Learning how to program is a daunting task for anyone who embarks upon it. TV shows like Mr. Robot in a darkly spellbinding way add some twisted glamour to the art of thinking like a computer.
At the end of the day, programming is like any other skill, plus some specialization.
The list of tools in your apparatus, at your ready that you’re going to need in order to succeed at becoming a programmer (or whatever title floats your boat), is simple (contingent on how hard the inner cynic inside of you rages):
- Some books, courses, tutorials, etc.
- The ability to struggle and persevere
- The ability to ask the right questions
- A laptop
- An text editor/IDE (to start off with)
- A group/partner for feedback and accountability (optional)
But most of all, above anything else mentioned before, you’re going to need…
a GROWTH MINDSET
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I remember being assigned the book Mindset: The Psychology of Success by Carol S. Dweck for summer homework before freshman year of high school. It went over extensively in detail that very concept.
But the meaning behind it is obviously self-explanatory. You’re either growing, or you’re dying.
Now with that, I want to provide for any new people who are considering jumping into programming, or already on their journey learning the craft, five tips that’ll give them in a better frame of mind overall.
Even if you’re interested in learning how to code because of the financial prospects, you shouldn’t be or feel deterred from doing your best to get ahead of the learning curve and gain a valuable skillset.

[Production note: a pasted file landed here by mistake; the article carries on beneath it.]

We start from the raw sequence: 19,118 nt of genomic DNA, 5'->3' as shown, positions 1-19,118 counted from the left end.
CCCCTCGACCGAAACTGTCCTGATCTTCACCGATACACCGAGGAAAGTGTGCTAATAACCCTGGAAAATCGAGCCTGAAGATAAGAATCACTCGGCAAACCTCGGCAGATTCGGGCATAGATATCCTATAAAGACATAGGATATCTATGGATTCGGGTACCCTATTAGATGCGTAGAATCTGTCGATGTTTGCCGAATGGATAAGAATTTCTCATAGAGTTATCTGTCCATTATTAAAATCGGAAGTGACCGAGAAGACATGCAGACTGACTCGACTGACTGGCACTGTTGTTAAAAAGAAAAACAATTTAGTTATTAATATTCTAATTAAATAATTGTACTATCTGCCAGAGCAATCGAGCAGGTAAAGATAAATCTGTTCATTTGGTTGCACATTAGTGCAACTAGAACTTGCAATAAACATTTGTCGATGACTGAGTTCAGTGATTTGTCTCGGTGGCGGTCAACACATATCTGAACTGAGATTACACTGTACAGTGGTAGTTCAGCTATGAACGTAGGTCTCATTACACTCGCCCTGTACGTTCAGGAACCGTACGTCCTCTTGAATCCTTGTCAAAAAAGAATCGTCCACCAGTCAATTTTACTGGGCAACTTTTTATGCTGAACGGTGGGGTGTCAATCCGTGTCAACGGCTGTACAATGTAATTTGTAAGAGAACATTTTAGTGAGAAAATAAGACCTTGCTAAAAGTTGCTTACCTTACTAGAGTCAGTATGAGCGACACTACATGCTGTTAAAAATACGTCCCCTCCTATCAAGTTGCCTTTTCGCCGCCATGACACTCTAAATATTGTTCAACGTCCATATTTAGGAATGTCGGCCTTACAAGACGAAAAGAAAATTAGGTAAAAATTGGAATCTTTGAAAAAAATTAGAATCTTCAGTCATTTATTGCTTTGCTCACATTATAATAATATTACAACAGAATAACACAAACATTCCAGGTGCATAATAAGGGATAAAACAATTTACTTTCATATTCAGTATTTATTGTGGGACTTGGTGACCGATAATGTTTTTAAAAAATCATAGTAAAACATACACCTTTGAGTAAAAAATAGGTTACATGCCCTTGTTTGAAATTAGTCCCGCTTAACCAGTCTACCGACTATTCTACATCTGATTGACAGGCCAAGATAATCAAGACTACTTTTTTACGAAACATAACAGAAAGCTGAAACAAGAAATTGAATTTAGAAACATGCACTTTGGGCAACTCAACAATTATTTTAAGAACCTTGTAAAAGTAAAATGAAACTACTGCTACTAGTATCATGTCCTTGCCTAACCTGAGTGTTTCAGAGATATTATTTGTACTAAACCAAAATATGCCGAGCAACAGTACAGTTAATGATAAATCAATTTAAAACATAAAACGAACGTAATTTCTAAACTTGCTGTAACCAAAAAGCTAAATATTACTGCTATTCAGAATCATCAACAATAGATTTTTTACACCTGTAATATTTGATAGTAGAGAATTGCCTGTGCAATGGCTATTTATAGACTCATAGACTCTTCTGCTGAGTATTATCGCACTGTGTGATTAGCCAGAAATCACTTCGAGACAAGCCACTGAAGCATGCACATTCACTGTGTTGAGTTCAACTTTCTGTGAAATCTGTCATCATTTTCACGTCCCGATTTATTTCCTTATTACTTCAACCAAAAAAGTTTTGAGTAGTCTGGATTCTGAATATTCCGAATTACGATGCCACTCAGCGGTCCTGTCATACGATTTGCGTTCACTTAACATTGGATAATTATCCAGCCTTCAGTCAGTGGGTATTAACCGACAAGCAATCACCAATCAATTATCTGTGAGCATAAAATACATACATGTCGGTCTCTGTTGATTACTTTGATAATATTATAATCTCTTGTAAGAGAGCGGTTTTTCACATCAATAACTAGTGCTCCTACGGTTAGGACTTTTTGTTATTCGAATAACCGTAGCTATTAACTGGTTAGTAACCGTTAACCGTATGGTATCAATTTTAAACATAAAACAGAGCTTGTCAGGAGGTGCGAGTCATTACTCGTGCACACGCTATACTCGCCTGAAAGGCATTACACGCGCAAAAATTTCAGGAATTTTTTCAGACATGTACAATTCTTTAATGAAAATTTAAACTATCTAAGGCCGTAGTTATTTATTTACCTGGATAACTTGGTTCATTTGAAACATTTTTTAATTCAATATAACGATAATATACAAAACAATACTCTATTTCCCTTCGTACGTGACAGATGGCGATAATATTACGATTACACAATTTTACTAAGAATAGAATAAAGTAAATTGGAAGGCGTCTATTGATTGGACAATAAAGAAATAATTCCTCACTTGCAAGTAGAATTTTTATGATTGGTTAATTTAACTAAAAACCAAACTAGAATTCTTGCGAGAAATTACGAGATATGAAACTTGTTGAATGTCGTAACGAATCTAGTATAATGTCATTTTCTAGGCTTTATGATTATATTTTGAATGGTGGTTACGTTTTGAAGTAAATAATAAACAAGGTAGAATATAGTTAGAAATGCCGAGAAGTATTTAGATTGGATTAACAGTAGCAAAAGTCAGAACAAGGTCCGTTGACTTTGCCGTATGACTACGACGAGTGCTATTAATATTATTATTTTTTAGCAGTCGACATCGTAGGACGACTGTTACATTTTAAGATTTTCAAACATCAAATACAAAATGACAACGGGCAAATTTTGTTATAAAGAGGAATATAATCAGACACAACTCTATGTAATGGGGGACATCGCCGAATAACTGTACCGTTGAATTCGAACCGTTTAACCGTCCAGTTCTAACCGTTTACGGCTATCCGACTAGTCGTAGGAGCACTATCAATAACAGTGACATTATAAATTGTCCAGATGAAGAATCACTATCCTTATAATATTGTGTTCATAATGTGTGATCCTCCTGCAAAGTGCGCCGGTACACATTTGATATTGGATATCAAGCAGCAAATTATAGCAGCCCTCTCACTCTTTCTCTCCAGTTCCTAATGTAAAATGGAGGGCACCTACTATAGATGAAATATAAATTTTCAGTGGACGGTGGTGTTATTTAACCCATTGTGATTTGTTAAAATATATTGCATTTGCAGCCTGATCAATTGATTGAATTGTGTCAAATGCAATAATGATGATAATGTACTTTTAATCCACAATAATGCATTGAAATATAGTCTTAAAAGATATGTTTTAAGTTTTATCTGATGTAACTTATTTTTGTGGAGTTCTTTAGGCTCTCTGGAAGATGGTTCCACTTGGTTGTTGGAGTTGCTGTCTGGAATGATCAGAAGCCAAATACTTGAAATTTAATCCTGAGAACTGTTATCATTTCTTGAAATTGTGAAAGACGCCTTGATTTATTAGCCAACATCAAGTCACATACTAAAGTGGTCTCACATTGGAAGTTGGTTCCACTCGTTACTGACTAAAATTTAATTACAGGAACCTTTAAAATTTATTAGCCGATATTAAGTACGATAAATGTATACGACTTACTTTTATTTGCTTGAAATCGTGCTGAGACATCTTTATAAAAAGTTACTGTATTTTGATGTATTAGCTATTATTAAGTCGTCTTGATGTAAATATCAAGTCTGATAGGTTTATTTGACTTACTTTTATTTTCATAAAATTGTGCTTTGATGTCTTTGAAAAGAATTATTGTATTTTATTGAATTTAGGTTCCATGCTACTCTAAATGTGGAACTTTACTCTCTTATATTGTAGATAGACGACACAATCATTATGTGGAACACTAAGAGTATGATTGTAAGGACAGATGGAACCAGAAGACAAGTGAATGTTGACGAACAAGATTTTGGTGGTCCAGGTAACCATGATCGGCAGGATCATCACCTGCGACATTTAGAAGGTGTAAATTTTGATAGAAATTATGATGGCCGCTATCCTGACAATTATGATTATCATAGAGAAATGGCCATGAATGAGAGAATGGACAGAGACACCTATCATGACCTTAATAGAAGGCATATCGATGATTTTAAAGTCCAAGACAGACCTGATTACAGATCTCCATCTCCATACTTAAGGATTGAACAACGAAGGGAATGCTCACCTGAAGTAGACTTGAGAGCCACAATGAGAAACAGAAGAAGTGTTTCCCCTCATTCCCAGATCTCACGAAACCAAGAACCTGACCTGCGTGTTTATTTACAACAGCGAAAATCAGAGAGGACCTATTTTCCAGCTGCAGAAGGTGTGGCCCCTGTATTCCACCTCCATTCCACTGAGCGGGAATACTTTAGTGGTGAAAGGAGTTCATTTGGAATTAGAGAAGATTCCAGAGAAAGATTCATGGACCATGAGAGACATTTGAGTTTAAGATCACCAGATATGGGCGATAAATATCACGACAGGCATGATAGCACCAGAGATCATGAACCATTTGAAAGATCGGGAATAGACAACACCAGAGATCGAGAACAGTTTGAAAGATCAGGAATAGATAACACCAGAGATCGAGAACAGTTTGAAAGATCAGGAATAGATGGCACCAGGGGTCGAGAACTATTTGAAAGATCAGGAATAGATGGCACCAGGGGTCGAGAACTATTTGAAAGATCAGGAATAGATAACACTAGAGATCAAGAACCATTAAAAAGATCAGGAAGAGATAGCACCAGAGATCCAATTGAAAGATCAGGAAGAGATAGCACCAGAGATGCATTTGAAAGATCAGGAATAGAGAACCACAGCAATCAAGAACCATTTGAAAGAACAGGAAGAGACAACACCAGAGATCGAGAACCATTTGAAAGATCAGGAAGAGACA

According to CompTIA, there are 1.6 million+ software developers and web developers employed, and an estimated 307,000 new jobs added annually. Since 2010 to now, it ranks 4th out of 22 industries in terms of job creation.
The future is tech, and those who go to claim a slice of the pie will be rewarded in marvelous dividends.
So with that, here are my 5 tips —
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1. DO NOT memorize EVERYTHING!
First major mistake I made (and am still making).
It’s an easy pitfall to fall into and never get out of. This is an instinctual pattern of behavior to get hooked on since it’s trained into you through the repetitive and tedious hours of studying you probably spent for a test or examination via public school indoctrination (oops, meant education.)
In order to move beyond this, you have to accept the reality of our brains handle information (esp. the cerebrum) and go about learning anything new.
Rather than banks or internal processors for raw memory storage, our brains are large interconnected, interdependent pattern recognition machines.
That’s why the system of sitting down, opening a textbook, grabbing your pre-selected all-star lineup of highlighters, markers, and other supplies, and dissecting every word and paragraph like the same gay frogs Alex Jones is so concerned for isn’t always effective.
The Pomodoro Technique and habit of spaced repetition work better more often because we were designed to learn new information and skills in manageable bite-sized chunks. That’s how you memorize the numbers of everyone that’s important to you on your phone. That’s how you memorize a script for your big acting gig or learned how to play a scale.